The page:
TORONTO (Reuters) - The U.S. Federal Reserve will likely hike interest rates in September, Allianz chief economic adviser Mohamed El-Erian said on Thursday.
“Yes, the Fed will be the first to move. Notwithstanding last Friday’s employment report, I think they will start hiking rates in September,” El-Erian told a financial audience in Toronto after a presentation about the economic and market impact of geopolitical threats.
Markets have been preparing for the Fed to boost rates this year, possibly as early as June, but recent lackluster economic data, including a dismal March employment report last week, has tempered rate hike expectations. Many market participants now expect a rate rise in the second half of 2015.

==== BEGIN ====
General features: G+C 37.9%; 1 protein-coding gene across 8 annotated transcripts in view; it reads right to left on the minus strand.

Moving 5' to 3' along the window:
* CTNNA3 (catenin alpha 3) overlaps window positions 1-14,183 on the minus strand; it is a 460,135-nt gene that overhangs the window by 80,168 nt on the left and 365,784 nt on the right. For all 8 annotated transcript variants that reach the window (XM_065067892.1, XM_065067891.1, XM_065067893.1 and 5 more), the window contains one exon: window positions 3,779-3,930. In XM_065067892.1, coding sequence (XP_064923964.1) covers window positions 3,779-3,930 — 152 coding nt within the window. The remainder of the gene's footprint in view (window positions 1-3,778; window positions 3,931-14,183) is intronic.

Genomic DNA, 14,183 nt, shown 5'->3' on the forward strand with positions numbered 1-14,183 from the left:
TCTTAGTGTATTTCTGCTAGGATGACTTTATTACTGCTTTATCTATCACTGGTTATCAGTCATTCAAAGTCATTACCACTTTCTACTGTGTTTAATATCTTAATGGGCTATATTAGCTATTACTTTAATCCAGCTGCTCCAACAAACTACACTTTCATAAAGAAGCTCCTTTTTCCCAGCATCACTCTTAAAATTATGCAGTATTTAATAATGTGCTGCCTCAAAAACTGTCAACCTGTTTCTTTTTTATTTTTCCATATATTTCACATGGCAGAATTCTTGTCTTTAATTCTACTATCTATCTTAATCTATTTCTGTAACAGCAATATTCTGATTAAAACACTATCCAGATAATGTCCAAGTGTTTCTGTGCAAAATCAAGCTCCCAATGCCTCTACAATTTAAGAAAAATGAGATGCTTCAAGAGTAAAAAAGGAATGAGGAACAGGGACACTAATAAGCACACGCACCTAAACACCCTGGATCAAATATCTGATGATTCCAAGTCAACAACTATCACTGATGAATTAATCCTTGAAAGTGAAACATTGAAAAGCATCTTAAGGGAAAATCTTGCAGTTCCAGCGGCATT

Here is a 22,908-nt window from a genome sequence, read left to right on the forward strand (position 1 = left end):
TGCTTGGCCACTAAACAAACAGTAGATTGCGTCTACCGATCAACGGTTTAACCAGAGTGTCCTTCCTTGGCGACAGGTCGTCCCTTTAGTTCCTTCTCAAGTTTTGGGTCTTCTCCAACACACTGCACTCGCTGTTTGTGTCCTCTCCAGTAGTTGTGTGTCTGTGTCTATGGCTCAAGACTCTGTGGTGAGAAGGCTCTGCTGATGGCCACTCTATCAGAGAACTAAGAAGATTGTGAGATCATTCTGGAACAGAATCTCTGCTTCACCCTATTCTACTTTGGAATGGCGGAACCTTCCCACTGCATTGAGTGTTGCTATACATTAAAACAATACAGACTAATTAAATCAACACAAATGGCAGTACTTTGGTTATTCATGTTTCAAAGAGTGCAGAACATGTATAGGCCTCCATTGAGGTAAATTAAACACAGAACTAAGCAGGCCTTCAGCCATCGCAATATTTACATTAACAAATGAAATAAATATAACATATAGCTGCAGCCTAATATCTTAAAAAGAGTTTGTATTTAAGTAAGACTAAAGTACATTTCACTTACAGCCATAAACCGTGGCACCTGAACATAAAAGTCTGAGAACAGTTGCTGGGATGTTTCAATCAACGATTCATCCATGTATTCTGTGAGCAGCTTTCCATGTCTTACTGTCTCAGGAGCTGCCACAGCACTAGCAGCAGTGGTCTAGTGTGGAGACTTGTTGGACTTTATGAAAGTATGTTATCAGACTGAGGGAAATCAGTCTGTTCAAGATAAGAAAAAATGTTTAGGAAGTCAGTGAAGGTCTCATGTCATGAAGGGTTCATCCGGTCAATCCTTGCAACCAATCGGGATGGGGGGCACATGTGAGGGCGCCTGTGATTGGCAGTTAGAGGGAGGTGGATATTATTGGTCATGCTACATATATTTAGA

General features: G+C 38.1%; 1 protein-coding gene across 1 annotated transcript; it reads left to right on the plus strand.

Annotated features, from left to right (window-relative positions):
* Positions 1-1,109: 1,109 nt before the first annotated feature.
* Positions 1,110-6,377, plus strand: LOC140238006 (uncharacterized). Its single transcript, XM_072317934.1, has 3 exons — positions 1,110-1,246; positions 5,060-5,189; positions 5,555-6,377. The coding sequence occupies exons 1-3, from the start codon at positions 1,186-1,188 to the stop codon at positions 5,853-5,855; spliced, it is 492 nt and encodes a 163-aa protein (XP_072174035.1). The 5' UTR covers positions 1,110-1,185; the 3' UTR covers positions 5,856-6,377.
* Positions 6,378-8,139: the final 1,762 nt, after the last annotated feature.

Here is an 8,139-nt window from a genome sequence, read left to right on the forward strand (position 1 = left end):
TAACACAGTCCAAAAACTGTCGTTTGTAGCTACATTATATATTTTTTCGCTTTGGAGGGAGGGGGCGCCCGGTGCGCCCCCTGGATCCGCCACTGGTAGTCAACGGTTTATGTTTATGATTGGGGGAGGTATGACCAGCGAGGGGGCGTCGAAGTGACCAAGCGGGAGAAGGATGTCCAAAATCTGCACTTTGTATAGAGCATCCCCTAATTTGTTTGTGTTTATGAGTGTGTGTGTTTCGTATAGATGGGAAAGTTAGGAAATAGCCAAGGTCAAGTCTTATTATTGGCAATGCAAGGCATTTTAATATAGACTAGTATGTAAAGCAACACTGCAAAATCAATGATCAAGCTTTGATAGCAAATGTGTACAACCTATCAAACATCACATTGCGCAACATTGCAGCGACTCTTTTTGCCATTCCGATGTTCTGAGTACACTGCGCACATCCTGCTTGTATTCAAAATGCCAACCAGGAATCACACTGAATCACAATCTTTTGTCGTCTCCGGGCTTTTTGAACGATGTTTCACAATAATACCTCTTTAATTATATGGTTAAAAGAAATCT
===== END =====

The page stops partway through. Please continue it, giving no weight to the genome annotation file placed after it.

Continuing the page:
The U.S. central bank’s plan to raise rates contrasts with the policies of other economies around the world. More than two dozen central banks and monetary authorities have cut rates this year to boost growth and bolster inflation.
El-Erian, noting his preferred asset is currently cash, said the U.S. rate hike will likely come with important caveats, including a forward policy guidance that will indicate monetary tightening will be gradual.
“They’re going to tell us the path is going to be ... very shallow, it’s going to be a very long journey, very gradual,” he said.
El-Erian also said that while central banks may be able to control microeconomic outcomes, they do not have the tools to control the macroeconomic outcome.
Reporting by Solarina Ho; Editing by Bernadette Baum